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Iran: GOP letter shows U.S. "not trustworthy"

TEHRAN, Iran -- Iran's foreign minister says a letter from U.S. Republican lawmakers warning that any nuclear deal could be scrapped once President Obama leaves office suggests the United States is "not trustworthy."

Mohammed Javad Zarif is quoted by the website of Iranian state TV on Tuesday as saying the letter by 47 GOP senators was "unprecedented and undiplomatic." He had earlier dismissed the letter as a "propaganda ploy."

The United States, along with five world powers, hopes to negotiate a framework agreement this month and a final accord later this year which would curb Iran's nuclear program in exchange for sanctions relief.

In the open letter to Iranian leaders, Sen. Tom Cotton, R-Ark., and 46 other Republicans said that without official approval from two thirds of the senate, any deal between Iran and the U.S. would be merely an agreement between President Obama and Iran's supreme leader, Ayatollah Ali Khamenei.

GOP senators accused of trying to sabotage Iran nuclear talks

"The next president could revoke such an executive agreement with the stroke of a pen," they wrote, "and future Congresses could modify the terms of the agreement at any time."

The White House and Democrats in Congress also denounced the letter, accusing the senators of trying to sabotage the negotiations.

Speaking Monday, Senate Minority Leader Harry Reid called the letter "a hard slap in the face of not only the United States but our allies."

Sen. Cotton told CBS News correspondent Nancy Cordes, "the only thing unprecedented is an American president negotiating a nuclear agreement with the world's leading state sponsor of terrorism without congressional approval."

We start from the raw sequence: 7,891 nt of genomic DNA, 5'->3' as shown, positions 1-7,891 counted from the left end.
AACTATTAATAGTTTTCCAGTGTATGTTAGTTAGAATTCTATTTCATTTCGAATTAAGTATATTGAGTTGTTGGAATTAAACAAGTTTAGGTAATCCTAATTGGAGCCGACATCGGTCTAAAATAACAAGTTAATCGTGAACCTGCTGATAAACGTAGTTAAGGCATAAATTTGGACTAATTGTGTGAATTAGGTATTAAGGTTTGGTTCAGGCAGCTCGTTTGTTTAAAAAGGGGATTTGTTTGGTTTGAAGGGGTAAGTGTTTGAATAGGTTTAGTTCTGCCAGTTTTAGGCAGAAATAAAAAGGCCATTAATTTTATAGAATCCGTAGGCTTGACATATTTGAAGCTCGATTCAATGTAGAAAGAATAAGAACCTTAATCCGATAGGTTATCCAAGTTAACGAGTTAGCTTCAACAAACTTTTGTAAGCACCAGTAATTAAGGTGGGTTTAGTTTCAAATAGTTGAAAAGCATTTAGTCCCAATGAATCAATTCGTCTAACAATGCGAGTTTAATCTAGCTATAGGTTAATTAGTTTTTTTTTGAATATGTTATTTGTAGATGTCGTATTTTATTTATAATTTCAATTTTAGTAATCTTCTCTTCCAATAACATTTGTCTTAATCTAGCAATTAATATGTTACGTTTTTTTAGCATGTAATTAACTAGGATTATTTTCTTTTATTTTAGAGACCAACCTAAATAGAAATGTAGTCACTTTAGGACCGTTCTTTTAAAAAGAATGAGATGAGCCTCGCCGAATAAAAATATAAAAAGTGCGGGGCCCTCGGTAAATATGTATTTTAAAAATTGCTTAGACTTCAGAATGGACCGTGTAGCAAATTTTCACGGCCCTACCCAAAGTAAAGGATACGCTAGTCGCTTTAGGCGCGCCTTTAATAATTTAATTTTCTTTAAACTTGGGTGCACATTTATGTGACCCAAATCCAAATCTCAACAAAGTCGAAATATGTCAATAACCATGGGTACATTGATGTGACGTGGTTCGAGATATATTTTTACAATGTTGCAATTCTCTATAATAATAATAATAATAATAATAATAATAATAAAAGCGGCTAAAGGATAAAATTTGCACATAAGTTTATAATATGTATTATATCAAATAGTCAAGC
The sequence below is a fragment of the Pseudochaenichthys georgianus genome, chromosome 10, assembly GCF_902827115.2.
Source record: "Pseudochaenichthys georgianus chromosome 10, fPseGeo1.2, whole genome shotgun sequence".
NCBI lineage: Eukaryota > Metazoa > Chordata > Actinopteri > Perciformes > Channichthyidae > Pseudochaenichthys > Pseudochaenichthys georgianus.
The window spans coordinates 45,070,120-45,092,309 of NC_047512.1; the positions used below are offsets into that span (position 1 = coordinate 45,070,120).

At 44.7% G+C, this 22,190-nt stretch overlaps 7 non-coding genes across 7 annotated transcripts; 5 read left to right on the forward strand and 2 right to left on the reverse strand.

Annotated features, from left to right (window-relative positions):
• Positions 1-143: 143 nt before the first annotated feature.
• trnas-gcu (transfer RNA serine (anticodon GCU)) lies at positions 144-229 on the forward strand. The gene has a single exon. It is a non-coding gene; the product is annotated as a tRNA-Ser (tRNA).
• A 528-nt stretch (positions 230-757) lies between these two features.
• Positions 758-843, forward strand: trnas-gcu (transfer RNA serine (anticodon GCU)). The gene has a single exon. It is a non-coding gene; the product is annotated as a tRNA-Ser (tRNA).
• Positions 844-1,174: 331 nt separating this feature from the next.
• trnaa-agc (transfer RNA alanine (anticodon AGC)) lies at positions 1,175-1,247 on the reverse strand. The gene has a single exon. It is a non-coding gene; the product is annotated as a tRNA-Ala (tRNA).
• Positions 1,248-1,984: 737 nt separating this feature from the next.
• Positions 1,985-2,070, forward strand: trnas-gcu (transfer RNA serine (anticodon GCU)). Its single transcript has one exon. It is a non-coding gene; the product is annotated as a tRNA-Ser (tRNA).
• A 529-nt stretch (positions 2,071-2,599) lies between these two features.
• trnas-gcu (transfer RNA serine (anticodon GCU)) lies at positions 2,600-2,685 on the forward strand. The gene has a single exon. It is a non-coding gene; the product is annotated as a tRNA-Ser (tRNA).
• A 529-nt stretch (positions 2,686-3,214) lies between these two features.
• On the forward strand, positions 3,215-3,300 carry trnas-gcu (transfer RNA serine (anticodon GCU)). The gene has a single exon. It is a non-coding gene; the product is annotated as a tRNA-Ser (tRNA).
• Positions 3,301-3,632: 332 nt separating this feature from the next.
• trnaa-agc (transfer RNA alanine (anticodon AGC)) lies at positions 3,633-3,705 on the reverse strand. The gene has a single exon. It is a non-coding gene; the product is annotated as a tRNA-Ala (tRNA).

In an interview with CBS News over weekend, President Obama said the U.S. would walk away from the nuclear negotiations with Iran unless Washington can verify that Tehran is not developing nuclear weapons.

Signs of progress in Iran nuclear talks

As CBS News' Elizabeth Palmer reported, there were signs last week that the nuclear talks -- which have dragged on for two years -- might finally be getting somewhere.

"We're closer than we've ever been," Mark Fitzpatrick, an arms control analyst at Strategic Studies Institute in London, told Palmer.

Iran -- its economy reeling from low oil prices and U.S.-led sanctions -- finally made a key concession in the talks.

"The Iranians agreed to limits they'd never agreed to before," Fitzpatrick said. "They had been talking about not cutting anything, but now they're ready to cut back significantly."

Palmer explained that Iran's negotiators signalled at long last that they're ready to cut the number of centrifuges used to make enriched uranium, a key component in nuclear weapons -- from 19,000 to between 6,000 and 7,000.

And crucially, they said they would also reduce the amount of enriched uranium they keep on hand from 7.5 tons to around 700 pounds, shipping the rest out of the country.

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